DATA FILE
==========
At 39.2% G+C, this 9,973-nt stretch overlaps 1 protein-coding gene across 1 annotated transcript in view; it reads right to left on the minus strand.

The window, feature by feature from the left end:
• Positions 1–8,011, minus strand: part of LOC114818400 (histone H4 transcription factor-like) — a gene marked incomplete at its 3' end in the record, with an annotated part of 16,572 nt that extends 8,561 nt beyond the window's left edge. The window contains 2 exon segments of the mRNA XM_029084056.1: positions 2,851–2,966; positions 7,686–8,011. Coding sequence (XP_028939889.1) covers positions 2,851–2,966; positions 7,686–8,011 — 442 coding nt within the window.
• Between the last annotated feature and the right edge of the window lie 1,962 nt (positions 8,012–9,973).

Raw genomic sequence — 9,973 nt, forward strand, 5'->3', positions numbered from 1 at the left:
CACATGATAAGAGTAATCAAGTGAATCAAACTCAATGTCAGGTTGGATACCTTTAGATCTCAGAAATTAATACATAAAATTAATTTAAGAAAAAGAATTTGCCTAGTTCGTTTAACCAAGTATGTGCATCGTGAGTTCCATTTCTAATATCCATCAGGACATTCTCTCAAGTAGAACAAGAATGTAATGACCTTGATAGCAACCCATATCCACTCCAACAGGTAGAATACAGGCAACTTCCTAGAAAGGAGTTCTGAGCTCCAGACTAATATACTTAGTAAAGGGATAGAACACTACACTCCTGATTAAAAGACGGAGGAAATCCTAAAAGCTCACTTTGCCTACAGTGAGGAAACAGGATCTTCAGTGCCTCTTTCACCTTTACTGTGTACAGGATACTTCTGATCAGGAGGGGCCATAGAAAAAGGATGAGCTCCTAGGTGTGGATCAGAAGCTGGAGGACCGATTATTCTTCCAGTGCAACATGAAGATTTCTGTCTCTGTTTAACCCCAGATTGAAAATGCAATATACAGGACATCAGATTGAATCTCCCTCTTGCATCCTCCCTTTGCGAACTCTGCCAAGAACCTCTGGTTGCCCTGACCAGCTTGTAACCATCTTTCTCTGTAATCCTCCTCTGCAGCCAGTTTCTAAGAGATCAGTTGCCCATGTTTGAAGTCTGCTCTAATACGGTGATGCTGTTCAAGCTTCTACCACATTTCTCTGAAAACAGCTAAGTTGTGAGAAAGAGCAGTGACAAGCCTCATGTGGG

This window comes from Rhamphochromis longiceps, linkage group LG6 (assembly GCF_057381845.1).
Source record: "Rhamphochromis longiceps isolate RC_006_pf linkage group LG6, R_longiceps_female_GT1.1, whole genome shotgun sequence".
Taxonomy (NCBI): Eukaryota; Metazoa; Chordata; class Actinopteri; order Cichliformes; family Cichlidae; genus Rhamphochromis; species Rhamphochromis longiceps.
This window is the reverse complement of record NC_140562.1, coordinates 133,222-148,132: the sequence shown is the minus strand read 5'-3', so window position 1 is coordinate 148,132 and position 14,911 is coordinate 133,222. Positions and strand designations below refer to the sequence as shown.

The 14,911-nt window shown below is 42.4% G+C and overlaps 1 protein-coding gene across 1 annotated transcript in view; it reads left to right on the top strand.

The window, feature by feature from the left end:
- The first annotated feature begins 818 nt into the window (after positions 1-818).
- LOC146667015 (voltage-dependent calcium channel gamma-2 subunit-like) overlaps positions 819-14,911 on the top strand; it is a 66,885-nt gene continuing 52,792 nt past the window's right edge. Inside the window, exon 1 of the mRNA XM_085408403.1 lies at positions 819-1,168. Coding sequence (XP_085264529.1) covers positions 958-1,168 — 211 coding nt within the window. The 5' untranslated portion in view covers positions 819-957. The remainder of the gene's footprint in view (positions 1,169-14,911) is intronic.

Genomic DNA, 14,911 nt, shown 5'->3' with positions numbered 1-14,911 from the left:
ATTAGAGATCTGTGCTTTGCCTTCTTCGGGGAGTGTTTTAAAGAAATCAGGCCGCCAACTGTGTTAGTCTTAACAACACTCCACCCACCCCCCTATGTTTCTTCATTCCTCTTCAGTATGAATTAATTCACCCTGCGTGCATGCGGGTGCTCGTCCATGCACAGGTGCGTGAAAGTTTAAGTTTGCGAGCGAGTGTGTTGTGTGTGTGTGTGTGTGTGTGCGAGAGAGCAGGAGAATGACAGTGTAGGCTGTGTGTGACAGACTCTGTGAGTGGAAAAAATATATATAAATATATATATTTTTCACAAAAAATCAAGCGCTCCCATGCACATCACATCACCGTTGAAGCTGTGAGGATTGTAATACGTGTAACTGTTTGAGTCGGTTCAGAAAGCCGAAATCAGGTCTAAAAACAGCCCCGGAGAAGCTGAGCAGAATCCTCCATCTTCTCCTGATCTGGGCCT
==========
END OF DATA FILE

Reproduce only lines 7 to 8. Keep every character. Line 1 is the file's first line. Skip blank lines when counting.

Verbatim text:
This window comes from Rhamphochromis longiceps, linkage group LG6 (assembly GCF_057381845.1).
Source record: "Rhamphochromis longiceps isolate RC_006_pf linkage group LG6, R_longiceps_female_GT1.1, whole genome shotgun sequence".